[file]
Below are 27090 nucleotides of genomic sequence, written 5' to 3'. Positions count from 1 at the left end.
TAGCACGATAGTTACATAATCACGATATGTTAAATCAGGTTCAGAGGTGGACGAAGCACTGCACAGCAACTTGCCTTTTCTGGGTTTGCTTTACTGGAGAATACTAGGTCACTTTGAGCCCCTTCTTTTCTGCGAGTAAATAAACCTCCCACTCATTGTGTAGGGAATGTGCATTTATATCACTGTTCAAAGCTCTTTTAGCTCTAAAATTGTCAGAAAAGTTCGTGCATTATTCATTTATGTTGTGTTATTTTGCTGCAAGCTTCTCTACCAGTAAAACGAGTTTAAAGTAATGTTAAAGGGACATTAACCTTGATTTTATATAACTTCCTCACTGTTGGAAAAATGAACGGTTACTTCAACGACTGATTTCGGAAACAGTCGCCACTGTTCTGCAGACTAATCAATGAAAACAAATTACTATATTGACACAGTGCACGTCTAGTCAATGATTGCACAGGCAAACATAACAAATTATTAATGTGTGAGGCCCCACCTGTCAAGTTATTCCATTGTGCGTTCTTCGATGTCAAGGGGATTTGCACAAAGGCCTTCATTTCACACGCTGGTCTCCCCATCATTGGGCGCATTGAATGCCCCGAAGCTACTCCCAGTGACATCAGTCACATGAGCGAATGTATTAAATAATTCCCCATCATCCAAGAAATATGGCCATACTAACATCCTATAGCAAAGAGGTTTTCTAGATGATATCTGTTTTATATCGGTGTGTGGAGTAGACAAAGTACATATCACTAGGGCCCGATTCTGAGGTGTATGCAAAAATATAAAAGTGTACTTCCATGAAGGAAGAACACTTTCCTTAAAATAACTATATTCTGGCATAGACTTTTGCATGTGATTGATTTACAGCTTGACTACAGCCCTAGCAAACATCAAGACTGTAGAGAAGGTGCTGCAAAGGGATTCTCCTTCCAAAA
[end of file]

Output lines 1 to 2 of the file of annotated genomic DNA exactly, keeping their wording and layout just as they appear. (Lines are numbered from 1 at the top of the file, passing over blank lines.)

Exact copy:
Below are 27090 nucleotides of genomic sequence, written 5' to 3'. Positions count from 1 at the left end.
TAGCACGATAGTTACATAATCACGATATGTTAAATCAGGTTCAGAGGTGGACGAAGCACTGCACAGCAACTTGCCTTTTCTGGGTTTGCTTTACTGGAGAATACTAGGTCACTTTGAGCCCCTTCTTTTCTGCGAGTAAATAAACCTCCCACTCATTGTGTAGGGAATGTGCATTTATATCACTGTTCAAAGCTCTTTTAGCTCTAAAATTGTCAGAAAAGTTCGTGCATTATTCATTTATGTTGTGTTATTTTGCTGCAAGCTTCTCTACCAGTAAAACGAGTTTAAAGTAATGTTAAAGGGACATTAACCTTGATTTTATATAACTTCCTCACTGTTGGAAAAATGAACGGTTACTTCAACGACTGATTTCGGAAACAGTCGCCACTGTTCTGCAGACTAATCAATGAAAACAAATTACTATATTGACACAGTGCACGTCTAGTCAATGATTGCACAGGCAAACATAACAAATTATTAATGTGTGAGGCCCCACCTGTCAAGTTATTCCATTGTGCGTTCTTCGATGTCAAGGGGATTTGCACAAAGGCCTTCATTTCACACGCTGGTCTCCCCATCATTGGGCGCATTGAATGCCCCGAAGCTACTCCCAGTGACATCAGTCACATGAGCGAATGTATTAAATAATTCCCCATCATCCAAGAAATATGGCCATACTAACATCCTATAGCAAAGAGGTTTTCTAGATGATATCTGTTTTATATCGGTGTGTGGAGTAGACAAAGTACATATCACTAGGGCCCGATTCTGAGGTGTATGCAAAAATATAAAAGTGTACTTCCATGAAGGAAGAACACTTTCCTTAAAATAACTATATTCTGGCATAGACTTTTGCATGTGATTGATTTACAGCTTGACTACAGCCCTAGCAAACATCAAGACTGTAGAGAAGGTGCTGCAAAGGGATTCTCCTTCCAAAA